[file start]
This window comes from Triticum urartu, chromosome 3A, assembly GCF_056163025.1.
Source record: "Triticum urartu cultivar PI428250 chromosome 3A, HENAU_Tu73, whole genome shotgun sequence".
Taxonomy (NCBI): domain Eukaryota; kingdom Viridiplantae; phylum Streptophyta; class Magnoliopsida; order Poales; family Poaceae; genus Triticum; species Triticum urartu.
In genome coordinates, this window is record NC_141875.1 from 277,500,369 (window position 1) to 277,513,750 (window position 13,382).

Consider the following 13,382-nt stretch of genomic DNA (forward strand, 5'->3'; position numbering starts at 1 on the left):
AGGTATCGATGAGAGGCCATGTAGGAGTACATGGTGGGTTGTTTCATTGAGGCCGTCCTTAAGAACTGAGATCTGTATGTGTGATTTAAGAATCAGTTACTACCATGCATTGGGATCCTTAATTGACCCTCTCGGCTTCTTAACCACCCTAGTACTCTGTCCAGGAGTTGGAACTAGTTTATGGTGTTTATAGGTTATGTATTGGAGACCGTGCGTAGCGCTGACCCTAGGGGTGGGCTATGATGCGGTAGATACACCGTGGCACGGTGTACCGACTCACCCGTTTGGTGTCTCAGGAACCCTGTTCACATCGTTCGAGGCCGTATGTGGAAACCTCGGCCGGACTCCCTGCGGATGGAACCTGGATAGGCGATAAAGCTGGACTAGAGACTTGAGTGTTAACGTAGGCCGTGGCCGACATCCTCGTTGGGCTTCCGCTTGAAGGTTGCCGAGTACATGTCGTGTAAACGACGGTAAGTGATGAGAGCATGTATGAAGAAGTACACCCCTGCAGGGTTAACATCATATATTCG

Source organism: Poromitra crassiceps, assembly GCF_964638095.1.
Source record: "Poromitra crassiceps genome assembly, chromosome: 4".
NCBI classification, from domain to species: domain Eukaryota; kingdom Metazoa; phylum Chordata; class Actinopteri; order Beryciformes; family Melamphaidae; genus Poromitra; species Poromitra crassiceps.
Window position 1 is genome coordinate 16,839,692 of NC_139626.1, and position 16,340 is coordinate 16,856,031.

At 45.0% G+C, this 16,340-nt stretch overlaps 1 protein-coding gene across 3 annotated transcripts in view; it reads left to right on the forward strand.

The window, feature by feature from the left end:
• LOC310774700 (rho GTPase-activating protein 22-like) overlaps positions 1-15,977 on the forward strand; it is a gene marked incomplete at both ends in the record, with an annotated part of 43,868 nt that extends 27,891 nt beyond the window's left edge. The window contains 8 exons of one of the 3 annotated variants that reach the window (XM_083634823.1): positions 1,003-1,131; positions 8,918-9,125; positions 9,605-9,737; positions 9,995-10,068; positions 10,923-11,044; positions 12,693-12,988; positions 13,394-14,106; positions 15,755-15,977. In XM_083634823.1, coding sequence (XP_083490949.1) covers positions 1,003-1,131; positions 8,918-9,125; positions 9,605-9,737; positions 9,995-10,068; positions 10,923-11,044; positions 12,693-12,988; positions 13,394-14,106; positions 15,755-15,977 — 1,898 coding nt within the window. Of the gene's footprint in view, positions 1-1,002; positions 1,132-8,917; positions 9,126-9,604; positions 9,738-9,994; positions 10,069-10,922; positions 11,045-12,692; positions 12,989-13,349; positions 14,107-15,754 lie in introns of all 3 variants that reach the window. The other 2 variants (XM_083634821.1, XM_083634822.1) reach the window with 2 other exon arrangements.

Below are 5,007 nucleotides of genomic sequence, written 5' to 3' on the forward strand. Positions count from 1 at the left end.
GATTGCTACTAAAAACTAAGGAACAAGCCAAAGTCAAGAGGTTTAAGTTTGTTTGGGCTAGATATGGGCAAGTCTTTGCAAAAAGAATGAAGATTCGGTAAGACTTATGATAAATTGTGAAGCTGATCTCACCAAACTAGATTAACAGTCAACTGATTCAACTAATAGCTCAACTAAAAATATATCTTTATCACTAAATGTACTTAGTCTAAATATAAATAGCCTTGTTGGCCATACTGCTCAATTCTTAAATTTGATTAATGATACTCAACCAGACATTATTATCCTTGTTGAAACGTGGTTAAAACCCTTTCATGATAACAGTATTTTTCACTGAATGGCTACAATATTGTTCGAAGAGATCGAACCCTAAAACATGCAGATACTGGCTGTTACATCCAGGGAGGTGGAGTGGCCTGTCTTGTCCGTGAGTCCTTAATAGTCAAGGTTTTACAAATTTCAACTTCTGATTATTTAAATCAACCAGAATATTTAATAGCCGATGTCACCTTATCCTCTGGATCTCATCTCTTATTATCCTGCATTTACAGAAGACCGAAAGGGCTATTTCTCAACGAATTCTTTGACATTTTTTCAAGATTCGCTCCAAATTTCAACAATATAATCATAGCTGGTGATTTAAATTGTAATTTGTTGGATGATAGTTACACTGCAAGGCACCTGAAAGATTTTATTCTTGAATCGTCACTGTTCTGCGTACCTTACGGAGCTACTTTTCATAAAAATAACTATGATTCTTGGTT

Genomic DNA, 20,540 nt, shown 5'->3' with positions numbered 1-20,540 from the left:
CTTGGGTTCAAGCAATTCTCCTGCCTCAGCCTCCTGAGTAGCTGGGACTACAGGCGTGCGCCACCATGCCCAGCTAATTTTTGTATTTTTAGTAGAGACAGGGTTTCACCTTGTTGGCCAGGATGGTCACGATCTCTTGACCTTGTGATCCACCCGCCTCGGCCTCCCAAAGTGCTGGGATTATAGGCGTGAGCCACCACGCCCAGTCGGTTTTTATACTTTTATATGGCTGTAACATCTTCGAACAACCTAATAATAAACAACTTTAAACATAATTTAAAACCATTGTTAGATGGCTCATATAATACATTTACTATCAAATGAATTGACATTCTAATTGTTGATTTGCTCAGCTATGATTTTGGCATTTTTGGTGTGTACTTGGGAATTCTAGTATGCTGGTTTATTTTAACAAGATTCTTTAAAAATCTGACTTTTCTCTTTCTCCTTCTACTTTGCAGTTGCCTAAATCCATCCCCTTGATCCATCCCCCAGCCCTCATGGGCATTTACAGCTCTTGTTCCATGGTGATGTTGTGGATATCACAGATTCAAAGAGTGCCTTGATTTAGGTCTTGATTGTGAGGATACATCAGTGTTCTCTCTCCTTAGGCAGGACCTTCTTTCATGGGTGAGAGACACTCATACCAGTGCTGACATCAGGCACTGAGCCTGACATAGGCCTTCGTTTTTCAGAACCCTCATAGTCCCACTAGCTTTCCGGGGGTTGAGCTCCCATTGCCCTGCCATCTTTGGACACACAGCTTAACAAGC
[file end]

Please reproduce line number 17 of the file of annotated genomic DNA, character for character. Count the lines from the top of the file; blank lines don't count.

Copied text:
CTTGGGTTCAAGCAATTCTCCTGCCTCAGCCTCCTGAGTAGCTGGGACTACAGGCGTGCGCCACCATGCCCAGCTAATTTTTGTATTTTTAGTAGAGACAGGGTTTCACCTTGTTGGCCAGGATGGTCACGATCTCTTGACCTTGTGATCCACCCGCCTCGGCCTCCCAAAGTGCTGGGATTATAGGCGTGAGCCACCACGCCCAGTCGGTTTTTATACTTTTATATGGCTGTAACATCTTCGAACAACCTAATAATAAACAACTTTAAACATAATTTAAAACCATTGTTAGATGGCTCATATAATACATTTACTATCAAATGAATTGACATTCTAATTGTTGATTTGCTCAGCTATGATTTTGGCATTTTTGGTGTGTACTTGGGAATTCTAGTATGCTGGTTTATTTTAACAAGATTCTTTAAAAATCTGACTTTTCTCTTTCTCCTTCTACTTTGCAGTTGCCTAAATCCATCCCCTTGATCCATCCCCCAGCCCTCATGGGCATTTACAGCTCTTGTTCCATGGTGATGTTGTGGATATCACAGATTCAAAGAGTGCCTTGATTTAGGTCTTGATTGTGAGGATACATCAGTGTTCTCTCTCCTTAGGCAGGACCTTCTTTCATGGGTGAGAGACACTCATACCAGTGCTGACATCAGGCACTGAGCCTGACATAGGCCTTCGTTTTTCAGAACCCTCATAGTCCCACTAGCTTTCCGGGGGTTGAGCTCCCATTGCCCTGCCATCTTTGGACACACAGCTTAACAAGC